Gravity is a cruel mistress. It pulls and tugs and grabs at your legs, it wraps its thick and heavy chains around your ankles. Just ask the Volvo Ocean Race sailors, currently making their way from China to New Zealand in Leg 4 of an epic nine-month adventure around the world.
Their life is an extreme one – extremely wet, extreme levels of difficulty and extreme angles of heel. The technical term for it is ‘heeling over’ – and basically, it’s when the wind pummels and pounds the boat’s sails so hard that it leans to one side. A life lived at 45 degrees.
See more on Red Bull TV's 'Life at the Extreme'
Watch what it's like to live at 45 degrees
And down below, with the curved edges of the hull, you can add another five or 10 degrees. “It’s not easy and it’s very uncomfortable - this boat heels a lot,” says Dongfeng Race Team skipper Charles Caudrelier, onboard his Volvo Ocean 65.
And guess what – when the boat heels, everything else inside it heels too. In fact, life on an angle makes even the most basic tasks almost impossible. A cup of coffee? Good luck. Changing your clothes? Have fun.
You're going to get wet
We asked the saltiest sailors how to best describe the sensation of trying to balance whilst heeling and slamming at full speed in high winds and a ferocious ocean. Here's what they said: “Imagine standing on the side of a slippery mountain made of ice, and that mountain is moving and trembling due to an earthquake. Now imagine trying to boil water, make food, and brush your teeth, whilst all the time keeping your balance.”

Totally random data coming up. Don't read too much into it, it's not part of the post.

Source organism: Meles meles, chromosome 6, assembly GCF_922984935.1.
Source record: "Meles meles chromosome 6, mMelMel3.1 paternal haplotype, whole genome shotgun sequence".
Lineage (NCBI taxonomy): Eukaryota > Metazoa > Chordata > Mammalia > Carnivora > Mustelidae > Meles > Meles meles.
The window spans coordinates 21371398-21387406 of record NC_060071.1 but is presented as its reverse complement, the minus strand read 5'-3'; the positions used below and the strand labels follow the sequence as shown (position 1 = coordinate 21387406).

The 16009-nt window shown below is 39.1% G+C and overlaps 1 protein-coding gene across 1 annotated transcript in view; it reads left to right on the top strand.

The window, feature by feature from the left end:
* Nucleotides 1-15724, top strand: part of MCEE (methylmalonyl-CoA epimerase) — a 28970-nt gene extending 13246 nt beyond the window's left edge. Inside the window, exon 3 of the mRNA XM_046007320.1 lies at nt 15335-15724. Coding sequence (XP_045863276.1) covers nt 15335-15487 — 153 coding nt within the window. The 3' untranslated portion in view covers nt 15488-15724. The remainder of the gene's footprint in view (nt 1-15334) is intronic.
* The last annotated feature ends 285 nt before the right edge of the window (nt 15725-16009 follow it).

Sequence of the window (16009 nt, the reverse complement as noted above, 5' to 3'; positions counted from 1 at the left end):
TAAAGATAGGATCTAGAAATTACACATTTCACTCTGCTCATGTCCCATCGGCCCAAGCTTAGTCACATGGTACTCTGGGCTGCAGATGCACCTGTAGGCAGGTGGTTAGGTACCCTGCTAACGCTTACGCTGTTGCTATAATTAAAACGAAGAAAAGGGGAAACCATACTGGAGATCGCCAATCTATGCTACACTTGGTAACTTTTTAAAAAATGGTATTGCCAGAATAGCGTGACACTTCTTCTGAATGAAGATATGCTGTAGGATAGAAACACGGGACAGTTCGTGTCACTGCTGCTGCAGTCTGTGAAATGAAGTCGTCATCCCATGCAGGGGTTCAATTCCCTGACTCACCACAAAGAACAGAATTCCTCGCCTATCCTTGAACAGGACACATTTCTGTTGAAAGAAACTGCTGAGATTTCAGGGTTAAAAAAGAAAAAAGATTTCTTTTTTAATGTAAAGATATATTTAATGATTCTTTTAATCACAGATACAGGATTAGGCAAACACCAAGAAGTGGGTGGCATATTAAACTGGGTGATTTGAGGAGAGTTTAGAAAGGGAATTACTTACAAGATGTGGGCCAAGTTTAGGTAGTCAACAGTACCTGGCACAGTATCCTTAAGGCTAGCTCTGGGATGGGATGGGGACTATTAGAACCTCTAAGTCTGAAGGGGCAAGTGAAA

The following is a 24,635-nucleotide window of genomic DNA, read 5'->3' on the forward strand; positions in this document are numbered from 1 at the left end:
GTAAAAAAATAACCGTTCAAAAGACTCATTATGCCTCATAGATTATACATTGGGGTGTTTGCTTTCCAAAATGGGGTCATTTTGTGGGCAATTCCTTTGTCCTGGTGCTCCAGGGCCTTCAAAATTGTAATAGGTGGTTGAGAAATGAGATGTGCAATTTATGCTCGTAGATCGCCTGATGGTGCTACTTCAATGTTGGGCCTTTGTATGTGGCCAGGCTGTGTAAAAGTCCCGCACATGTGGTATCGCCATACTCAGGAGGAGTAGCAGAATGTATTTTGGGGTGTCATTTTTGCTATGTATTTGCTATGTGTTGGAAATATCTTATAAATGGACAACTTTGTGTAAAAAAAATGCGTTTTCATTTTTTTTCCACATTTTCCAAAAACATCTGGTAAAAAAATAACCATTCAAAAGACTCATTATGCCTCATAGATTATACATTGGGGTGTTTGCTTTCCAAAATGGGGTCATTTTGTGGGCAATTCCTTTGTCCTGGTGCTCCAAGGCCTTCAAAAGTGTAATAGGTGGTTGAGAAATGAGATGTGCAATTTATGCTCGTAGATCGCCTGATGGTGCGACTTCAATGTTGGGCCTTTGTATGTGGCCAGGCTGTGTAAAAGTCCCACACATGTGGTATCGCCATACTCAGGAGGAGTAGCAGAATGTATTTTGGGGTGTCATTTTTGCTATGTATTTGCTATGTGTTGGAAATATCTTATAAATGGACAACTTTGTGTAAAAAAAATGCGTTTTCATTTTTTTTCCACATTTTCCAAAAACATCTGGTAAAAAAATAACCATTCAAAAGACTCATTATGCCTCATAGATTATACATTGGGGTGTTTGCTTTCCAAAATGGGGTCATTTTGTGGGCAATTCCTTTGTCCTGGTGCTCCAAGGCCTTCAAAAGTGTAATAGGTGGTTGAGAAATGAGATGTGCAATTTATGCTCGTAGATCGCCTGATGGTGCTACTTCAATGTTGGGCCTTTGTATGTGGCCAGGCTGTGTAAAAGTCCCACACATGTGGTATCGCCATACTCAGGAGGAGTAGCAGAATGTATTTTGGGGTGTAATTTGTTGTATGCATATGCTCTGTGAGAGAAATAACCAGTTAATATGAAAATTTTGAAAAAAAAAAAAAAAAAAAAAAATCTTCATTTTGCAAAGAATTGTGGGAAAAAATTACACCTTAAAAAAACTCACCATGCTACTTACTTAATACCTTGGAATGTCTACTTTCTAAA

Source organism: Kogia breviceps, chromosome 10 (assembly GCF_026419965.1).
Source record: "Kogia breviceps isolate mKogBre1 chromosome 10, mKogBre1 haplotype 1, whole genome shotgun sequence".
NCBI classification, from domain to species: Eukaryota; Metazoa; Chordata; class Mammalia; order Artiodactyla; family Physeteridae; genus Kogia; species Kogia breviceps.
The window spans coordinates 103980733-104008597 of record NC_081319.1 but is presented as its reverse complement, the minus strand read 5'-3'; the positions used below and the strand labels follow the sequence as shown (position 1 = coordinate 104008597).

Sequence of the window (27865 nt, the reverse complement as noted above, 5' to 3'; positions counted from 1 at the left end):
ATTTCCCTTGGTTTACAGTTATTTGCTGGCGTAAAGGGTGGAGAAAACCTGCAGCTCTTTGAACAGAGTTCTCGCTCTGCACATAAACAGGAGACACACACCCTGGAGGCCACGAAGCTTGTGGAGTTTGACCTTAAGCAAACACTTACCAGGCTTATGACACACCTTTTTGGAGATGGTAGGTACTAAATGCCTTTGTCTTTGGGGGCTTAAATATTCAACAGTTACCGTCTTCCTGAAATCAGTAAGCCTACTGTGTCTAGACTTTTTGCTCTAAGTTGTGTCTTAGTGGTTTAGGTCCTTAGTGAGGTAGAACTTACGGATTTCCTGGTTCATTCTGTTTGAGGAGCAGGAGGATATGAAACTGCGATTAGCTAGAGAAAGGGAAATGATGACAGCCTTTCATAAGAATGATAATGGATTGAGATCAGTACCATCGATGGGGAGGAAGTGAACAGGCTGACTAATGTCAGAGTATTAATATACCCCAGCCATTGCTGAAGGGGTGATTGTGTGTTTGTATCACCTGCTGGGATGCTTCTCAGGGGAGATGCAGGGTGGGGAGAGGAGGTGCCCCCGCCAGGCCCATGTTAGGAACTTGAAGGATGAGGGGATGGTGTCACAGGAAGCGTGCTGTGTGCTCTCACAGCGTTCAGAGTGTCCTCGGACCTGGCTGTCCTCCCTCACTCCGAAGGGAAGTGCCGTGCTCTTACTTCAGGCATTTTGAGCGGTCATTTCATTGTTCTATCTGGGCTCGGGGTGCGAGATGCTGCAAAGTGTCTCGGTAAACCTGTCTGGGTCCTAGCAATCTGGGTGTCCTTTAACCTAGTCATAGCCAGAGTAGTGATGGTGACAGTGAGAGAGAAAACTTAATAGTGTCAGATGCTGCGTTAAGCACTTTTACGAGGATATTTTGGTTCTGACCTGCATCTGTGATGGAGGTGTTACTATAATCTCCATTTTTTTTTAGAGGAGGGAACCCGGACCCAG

In other words, when you’re heeling and racing upwind in 25 knots, the only really safe place is the bunk - and that’s because it comes with a seatbelt. “The very idea of eating makes me nauseous,” says Sam Greenfield, alongside Charles on Dongfeng. “Thinking about performing simple acts, like putting on my wet weather gear to go outside and pee, feels like squaring off on the starting line of a marathon across the Gobi desert.”
Check our VOR pre-event primer
It’s kind of like being in the International Space Station – cramped and complex, but without the floating. Instead, they stick to the floor, monkey-climbing their way from one side of the boat to the other, as if conquering a carbon-fibre rock face.
The smallest movement requires ultimate focus, three points of contact, and an awareness of where to grab the next possible grip or foothold. “I feel like an orangutan swinging around down below,” says Abu Dhabi Ocean Racing’s Neal McDonald, a six-time veteran of the race.
As their boat drills into tower-high waves one after the next with a relentless, pounding rhythm, gallons of ice cold, salty water pour onto the deck like buckets of white confetti. Every impact in these boat-breaking conditions reverberates around the walls. There is nowhere to hide – and SMASH - gravity slams the boat back onto the ocean every five seconds.
BANG. That’s 720 times an hour. THWACK. That’s over 17,000 times a day.
See what happens when disaster strikes the VOR
And the crew must brace themselves for every hit. It’s tough on the wrists and ankles, it crunches the core and plays with the mind. It’s a serious business, too. They sleep with their feet towards the front of the boat, so that their knees can take any impact – instead of their necks.
“You just can’t move inside,” says Francisco Vignale, gasping for breath on Spanish boat MAPFRE. “We go from the deck, always wet, to the bunk, and then the other way round – it’s the only place you can possibly be.”